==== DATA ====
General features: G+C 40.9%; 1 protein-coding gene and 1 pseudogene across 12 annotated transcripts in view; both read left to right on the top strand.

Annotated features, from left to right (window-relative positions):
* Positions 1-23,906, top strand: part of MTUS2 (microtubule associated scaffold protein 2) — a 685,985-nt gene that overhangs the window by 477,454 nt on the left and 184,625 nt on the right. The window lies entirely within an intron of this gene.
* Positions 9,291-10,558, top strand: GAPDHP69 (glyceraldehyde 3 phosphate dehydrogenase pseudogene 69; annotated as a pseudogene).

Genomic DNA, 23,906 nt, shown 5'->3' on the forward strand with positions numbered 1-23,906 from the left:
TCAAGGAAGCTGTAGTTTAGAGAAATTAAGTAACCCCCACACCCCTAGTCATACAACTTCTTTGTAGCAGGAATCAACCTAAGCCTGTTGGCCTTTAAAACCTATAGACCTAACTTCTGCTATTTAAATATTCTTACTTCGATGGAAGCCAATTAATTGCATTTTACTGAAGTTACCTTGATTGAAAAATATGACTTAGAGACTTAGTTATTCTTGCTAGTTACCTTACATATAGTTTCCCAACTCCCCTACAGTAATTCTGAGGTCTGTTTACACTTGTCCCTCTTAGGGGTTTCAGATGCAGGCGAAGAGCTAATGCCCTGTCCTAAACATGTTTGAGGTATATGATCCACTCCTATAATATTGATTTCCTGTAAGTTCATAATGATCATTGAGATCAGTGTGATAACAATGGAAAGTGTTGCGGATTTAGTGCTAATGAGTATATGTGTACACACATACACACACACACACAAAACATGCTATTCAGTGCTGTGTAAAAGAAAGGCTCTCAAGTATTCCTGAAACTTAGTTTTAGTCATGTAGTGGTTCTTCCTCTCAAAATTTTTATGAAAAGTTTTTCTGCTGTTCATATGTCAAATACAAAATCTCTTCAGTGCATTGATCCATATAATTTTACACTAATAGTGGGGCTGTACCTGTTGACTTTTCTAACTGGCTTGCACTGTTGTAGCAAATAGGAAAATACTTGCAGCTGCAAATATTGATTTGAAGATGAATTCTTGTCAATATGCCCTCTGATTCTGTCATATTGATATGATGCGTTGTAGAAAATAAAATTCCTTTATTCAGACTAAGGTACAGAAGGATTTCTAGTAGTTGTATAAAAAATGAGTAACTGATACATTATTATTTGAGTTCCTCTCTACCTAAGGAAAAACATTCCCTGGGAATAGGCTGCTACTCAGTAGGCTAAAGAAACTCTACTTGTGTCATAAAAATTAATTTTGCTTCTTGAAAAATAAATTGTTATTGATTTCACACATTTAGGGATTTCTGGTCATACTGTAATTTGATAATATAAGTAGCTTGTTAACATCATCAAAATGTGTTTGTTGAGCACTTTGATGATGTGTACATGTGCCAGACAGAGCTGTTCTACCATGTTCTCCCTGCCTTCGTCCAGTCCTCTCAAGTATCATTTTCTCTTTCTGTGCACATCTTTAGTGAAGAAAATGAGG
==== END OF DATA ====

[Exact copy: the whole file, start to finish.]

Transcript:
General features: G+C 40.9%; 1 protein-coding gene and 1 pseudogene across 12 annotated transcripts in view; both read left to right on the top strand.

Annotated features, from left to right (window-relative positions):
* Positions 1-23,906, top strand: part of MTUS2 (microtubule associated scaffold protein 2) — a 685,985-nt gene that overhangs the window by 477,454 nt on the left and 184,625 nt on the right. The window lies entirely within an intron of this gene.
* Positions 9,291-10,558, top strand: GAPDHP69 (glyceraldehyde 3 phosphate dehydrogenase pseudogene 69; annotated as a pseudogene).

Genomic DNA, 23,906 nt, shown 5'->3' on the forward strand with positions numbered 1-23,906 from the left:
TCAAGGAAGCTGTAGTTTAGAGAAATTAAGTAACCCCCACACCCCTAGTCATACAACTTCTTTGTAGCAGGAATCAACCTAAGCCTGTTGGCCTTTAAAACCTATAGACCTAACTTCTGCTATTTAAATATTCTTACTTCGATGGAAGCCAATTAATTGCATTTTACTGAAGTTACCTTGATTGAAAAATATGACTTAGAGACTTAGTTATTCTTGCTAGTTACCTTACATATAGTTTCCCAACTCCCCTACAGTAATTCTGAGGTCTGTTTACACTTGTCCCTCTTAGGGGTTTCAGATGCAGGCGAAGAGCTAATGCCCTGTCCTAAACATGTTTGAGGTATATGATCCACTCCTATAATATTGATTTCCTGTAAGTTCATAATGATCATTGAGATCAGTGTGATAACAATGGAAAGTGTTGCGGATTTAGTGCTAATGAGTATATGTGTACACACATACACACACACACACAAAACATGCTATTCAGTGCTGTGTAAAAGAAAGGCTCTCAAGTATTCCTGAAACTTAGTTTTAGTCATGTAGTGGTTCTTCCTCTCAAAATTTTTATGAAAAGTTTTTCTGCTGTTCATATGTCAAATACAAAATCTCTTCAGTGCATTGATCCATATAATTTTACACTAATAGTGGGGCTGTACCTGTTGACTTTTCTAACTGGCTTGCACTGTTGTAGCAAATAGGAAAATACTTGCAGCTGCAAATATTGATTTGAAGATGAATTCTTGTCAATATGCCCTCTGATTCTGTCATATTGATATGATGCGTTGTAGAAAATAAAATTCCTTTATTCAGACTAAGGTACAGAAGGATTTCTAGTAGTTGTATAAAAAATGAGTAACTGATACATTATTATTTGAGTTCCTCTCTACCTAAGGAAAAACATTCCCTGGGAATAGGCTGCTACTCAGTAGGCTAAAGAAACTCTACTTGTGTCATAAAAATTAATTTTGCTTCTTGAAAAATAAATTGTTATTGATTTCACACATTTAGGGATTTCTGGTCATACTGTAATTTGATAATATAAGTAGCTTGTTAACATCATCAAAATGTGTTTGTTGAGCACTTTGATGATGTGTACATGTGCCAGACAGAGCTGTTCTACCATGTTCTCCCTGCCTTCGTCCAGTCCTCTCAAGTATCATTTTCTCTTTCTGTGCACATCTTTAGTGAAGAAAATGAGG